“I like to use a mix of native, exotic plants and features trees with deep green tones.

“When it comes to ground cover, I favour Asiatic jasmine, paired with shrubs such as snow maiden Indian hawthorns, and feature trees like white crepe myrtles. All are easy to grow, drought-tolerant once established, and require minimal maintenance.

“I like to arrange the Indian hawthorns in rows or clumps, the Asiatic jasmine as border plantings on the lawn and path edges, and the crepe myrtles as either one-off feature trees or, if space permits, avenue plantings. All these plants are exotics and grow well in open, sunny positions in a range of soil types. Use an organic mulch to enhance growing success,” he says.

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Complement your traditional facade with a tailored planting scheme that incorporates classic favourites, like big blue liriopes, Miss Muffet pittosporums, and Miles Choice bay trees for a formal yet inviting look.

Planting to suit traditional or provincial-style homes

“Homes with a classic or provincial aesthetic call for a formal landscaping scheme with plenty of structure,” says Browning. “When landscaping traditional homes, I like to use a mix of native and exotic plants with some natural or clipped formality, plus features trees.

“My go-tos include strap leaf plants such as big blue liriopes, shrubs such as Miss Muffet pittosporums, and screening plants like Miles Choice bay trees. All these plants require some maintenance, such as pruning to shape them once or twice annually, and regular fertilising. Once established, they are fairly drought-tolerant, but will require extra watering in dry periods, making them a better pick for experienced gardeners.

“I like to arrange the liriopes in clumps en masse beneath shade-providing trees, the pittosporums in clumps of five to seven, with low plantings between and around them. I use the bay trees along fence lines for screening and privacy.

“All these plants are exotics and grow well in different soil types. The liriopes grow well in semi-shaded spots, while the pittosporums and bay trees do well in open, sunny positions. Use an organic mulch throughout the garden to maximise growing success,” he says.

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For facades with a mid-century influence, capture the modernist, Palm Springs spirit by incorporating succulents, cacti, palms, and gravel or stone mulch in your front yard planting scheme.

Planting to suit homes with a mid-century influence

“For this home style, opt for a modern planting scheme with a strong emphasis on modernism. Your front gardens should be more minimalist form, while your backyard can be more relaxed,” says Browning.

“For this look, I like to use a mix of succulents, cacti and palms to mimic Palm Springs landscapes.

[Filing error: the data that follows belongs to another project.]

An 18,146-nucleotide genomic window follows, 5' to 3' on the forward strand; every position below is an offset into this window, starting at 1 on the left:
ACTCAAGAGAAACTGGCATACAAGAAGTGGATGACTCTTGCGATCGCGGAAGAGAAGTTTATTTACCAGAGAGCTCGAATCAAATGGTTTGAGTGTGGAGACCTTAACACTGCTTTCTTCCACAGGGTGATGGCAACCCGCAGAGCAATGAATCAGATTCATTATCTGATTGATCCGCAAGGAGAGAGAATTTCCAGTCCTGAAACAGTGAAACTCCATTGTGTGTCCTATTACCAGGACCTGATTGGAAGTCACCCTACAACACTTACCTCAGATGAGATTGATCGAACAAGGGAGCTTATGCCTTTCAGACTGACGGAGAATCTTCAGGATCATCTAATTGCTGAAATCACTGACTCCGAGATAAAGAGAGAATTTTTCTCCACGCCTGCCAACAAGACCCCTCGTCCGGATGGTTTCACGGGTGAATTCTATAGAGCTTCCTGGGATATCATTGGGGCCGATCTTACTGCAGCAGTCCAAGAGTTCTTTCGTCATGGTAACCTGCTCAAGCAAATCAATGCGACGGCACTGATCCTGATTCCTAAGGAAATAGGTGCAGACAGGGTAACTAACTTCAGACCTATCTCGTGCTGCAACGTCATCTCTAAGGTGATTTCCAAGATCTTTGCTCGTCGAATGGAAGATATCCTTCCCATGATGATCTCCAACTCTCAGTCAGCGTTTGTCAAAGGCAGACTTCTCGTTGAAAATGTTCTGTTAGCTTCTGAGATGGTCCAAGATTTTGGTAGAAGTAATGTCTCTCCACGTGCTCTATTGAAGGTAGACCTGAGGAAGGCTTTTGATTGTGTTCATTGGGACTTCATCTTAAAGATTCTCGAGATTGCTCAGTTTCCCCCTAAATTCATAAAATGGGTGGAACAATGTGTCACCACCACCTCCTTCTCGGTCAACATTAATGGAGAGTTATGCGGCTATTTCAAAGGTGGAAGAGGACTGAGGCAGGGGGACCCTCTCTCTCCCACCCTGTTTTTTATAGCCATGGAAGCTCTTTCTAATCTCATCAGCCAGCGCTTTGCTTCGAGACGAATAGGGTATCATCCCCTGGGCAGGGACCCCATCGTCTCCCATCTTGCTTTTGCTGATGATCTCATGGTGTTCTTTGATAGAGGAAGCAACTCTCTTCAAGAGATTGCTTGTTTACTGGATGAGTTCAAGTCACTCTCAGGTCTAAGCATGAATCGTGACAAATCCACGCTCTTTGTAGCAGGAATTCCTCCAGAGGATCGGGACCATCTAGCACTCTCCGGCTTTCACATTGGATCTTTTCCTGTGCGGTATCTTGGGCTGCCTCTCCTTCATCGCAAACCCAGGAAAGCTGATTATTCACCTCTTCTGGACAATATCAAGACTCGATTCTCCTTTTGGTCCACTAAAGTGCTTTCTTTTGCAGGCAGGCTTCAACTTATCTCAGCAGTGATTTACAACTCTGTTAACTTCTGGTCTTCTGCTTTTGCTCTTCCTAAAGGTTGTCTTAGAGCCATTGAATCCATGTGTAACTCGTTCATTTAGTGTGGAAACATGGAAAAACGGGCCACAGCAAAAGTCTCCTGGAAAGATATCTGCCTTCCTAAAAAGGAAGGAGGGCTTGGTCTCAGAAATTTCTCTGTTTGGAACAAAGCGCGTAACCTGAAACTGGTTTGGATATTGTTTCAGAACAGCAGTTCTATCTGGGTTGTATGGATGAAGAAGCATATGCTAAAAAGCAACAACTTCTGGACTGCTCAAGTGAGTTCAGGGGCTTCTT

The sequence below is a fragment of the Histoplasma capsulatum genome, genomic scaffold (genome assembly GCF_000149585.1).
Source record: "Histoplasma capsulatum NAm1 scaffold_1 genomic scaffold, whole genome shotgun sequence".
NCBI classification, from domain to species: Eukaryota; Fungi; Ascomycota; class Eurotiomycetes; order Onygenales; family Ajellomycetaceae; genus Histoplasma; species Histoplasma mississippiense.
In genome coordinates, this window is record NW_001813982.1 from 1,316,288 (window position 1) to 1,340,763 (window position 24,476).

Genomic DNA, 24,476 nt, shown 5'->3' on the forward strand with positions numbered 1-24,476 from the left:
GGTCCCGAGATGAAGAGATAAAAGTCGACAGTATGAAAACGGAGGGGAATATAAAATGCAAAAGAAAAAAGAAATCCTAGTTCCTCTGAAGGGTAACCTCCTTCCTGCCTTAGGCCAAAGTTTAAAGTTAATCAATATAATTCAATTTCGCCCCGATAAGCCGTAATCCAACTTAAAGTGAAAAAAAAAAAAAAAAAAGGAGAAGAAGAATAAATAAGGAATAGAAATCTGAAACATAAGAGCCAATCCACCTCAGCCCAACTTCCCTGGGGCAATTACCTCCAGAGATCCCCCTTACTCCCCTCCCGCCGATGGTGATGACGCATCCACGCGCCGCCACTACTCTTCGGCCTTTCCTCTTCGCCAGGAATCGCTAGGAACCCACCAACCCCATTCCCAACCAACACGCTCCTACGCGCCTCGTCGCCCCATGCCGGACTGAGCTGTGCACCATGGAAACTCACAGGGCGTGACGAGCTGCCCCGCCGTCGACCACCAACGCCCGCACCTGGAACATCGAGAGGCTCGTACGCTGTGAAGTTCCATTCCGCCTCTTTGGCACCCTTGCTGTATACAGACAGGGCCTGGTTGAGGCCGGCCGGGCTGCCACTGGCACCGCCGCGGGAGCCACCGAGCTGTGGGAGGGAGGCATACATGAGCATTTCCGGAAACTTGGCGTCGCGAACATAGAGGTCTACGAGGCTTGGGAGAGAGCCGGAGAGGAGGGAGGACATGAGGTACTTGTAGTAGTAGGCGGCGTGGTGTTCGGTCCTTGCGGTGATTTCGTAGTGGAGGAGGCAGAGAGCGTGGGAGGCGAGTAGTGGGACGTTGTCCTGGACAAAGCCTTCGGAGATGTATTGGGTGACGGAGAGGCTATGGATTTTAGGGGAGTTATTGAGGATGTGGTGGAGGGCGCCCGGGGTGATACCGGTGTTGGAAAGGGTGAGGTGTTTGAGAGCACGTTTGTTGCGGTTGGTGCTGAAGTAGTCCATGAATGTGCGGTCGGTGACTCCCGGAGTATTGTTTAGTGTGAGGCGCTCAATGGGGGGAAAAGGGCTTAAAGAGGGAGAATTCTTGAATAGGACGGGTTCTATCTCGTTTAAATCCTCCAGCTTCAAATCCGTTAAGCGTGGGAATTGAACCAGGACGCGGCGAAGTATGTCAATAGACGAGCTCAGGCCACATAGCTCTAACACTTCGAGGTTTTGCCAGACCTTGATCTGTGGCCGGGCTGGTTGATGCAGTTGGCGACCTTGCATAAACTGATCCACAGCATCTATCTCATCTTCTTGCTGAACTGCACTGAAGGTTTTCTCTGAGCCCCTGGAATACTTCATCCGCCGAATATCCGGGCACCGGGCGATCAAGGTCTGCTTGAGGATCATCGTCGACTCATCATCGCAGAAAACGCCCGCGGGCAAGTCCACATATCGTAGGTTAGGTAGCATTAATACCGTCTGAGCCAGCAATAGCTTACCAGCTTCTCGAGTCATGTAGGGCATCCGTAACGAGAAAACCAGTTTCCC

Ground covers I’d recommend include trident blue chalk sticks, a shrub-like cacti such as golden barrel cactus, and cabbage fan palms. All these plants are low-maintenance, extremely drought-tolerant once established, and easy for novice gardeners to grow – albeit the golden barrels are very thorny.

“I like to arrange the chalk sticks as border plants beside paths and the golden barrels in open garden areas, with the palms used as standalone features.

“Gravel and stone mulches will set off these plants beautifully, while keeping your garden moist and cool,” he says.

Three beautiful, budget-friendly plants to try

Hitting the garden centre sometime soon? Here are Browning’s top picks for hardy, beautiful and affordably priced plants, so keep an eye out!

  • Yareena creeping boobialla: This native hybrid ground cover is specially engineered to suit our climate. It’s a great border plant that will spread to large areas, with foliage that ranges from green to purplish, and small white flowers that occur year-round.
  • Plum gorgeous: This compact shrub has stunning burgundy-purple foliage and pink flowers. It grows to around 1.5 metres high and 2 metres side.  
  • Kingsdale tussock grass: This native grass is engineered to be smaller and tuftier than its parent, common tussock grass. I love the grey grassy fronds and summertime seed heads.

As for the plants to avoid, Browning says: “Bamboo, especially varieties with invasive root systems, and Yaccas, which can be a safety hazard with their thorny leaf tips. I’d also limit the number of tropical plants you use as they don’t cope well with our bitter winter winds.

And if in doubt, ask an expert. “To find out which plants will grow best in your home’s climate, seek the advice of a qualified landscape designer,” advises Browning.

Pop along to one (or more) of our display homes in Melbourne and see Browning’s stunning garden landscaping for yourself – it’s guaranteed to fuel your design thinking when it comes to your own front and backyard.